WPPB

Nurith Aizenman

What are the hidden messages in the storybooks we read to our kids?

That's a question that may occur to parents as their children dive into the new books that arrived over the holidays.

And it's a question that inspired a team of researchers to set up a study. Specifically, they wondered how the lessons varied from storybooks of one country to another.

For a taste of their findings, take a typical book in China: The Cat That Eats Letters.

The loan was tiny. Just $19 to buy a bus ticket. But for Mariful Islam, the difference it made was immense.

Islam is 24. He has lived in the same rural village in Bangladesh his whole life. He doesn't own his own land. So he scrapes out a living working on other people's farms.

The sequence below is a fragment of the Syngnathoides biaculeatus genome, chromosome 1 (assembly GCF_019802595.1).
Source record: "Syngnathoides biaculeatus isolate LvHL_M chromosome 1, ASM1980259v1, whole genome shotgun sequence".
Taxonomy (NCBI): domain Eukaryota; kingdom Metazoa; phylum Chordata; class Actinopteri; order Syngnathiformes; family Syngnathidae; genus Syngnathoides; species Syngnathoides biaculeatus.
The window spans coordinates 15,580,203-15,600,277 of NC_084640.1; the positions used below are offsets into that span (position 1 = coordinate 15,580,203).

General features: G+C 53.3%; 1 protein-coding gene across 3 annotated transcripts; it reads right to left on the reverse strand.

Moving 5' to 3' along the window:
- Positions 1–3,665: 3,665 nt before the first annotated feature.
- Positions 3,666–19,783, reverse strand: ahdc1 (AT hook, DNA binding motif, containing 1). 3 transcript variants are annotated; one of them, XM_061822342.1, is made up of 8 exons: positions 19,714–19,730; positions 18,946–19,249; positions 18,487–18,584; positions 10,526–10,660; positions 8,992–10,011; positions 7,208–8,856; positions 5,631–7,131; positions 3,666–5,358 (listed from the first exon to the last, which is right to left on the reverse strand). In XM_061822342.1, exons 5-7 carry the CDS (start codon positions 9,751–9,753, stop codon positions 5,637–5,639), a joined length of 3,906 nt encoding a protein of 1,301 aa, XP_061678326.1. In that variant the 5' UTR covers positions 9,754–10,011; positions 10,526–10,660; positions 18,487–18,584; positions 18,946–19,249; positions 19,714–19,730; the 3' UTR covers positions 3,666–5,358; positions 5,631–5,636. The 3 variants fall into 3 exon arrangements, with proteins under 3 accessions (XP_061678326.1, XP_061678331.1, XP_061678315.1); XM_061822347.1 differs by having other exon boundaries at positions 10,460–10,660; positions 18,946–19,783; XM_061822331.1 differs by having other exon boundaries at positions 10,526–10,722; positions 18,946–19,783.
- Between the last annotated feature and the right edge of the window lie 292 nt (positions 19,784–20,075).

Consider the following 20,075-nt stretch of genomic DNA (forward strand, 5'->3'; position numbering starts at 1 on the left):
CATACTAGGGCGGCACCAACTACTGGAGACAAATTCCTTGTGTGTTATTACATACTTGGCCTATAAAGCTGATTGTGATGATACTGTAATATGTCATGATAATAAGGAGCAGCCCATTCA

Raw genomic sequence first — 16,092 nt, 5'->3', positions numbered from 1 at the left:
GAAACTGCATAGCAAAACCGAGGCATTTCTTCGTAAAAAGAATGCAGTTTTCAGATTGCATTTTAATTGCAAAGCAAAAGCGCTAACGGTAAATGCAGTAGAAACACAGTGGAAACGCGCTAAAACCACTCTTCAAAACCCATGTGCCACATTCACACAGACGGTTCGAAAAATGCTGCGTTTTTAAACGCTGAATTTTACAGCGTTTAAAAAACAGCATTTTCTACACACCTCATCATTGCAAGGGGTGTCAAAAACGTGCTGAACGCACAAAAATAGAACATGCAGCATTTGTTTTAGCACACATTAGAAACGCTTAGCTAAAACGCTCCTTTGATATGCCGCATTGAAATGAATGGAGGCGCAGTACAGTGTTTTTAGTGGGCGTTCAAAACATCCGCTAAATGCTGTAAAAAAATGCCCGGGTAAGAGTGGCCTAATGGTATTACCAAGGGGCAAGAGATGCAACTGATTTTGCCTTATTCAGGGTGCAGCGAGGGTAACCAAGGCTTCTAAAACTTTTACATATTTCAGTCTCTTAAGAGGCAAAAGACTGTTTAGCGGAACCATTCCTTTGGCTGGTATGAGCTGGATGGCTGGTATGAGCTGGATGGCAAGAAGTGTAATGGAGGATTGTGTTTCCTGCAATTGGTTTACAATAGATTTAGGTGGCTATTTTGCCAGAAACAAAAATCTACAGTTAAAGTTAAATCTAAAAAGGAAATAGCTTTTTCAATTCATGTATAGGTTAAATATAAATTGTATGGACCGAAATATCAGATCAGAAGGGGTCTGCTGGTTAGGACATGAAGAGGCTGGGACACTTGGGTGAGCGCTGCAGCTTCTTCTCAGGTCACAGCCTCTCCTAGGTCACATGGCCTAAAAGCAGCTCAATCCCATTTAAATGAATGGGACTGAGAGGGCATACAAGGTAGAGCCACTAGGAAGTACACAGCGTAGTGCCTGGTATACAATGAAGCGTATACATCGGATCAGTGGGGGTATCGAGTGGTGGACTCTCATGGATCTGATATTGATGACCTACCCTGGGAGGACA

"Mostly I plant and I harvest rice in the paddies," he says.

Critics are heaping praise on a new off-Broadway play about life in modern Africa. But if you're assuming the topic must be war or disease or famine, you're in for surprise.

This play is about ... mean girls.

School Girls; or, The African Mean Girls Play — running at New York City's MCC Theater through December 31 — is set in at a boarding school in Ghana in the 1980s, where the ruthless queen bee seems unstoppable until an exotic new girl arrives from Ohio.

There's new — and shocking — evidence about the toll that health care costs are taking on the world's most vulnerable.

Editor's Note:This story was originally published in November 2016 and has been republished with updates.

It's the sixth annual #Giving Tuesday — a holiday marketing tradition inspired by Black Friday, Small Business Saturday and Cyber Monday, but with a twist. Today thousands of charities are asking us to open our wallets. But how can we be sure the group we donate to is effective — that we're getting the most bang for our charity buck?

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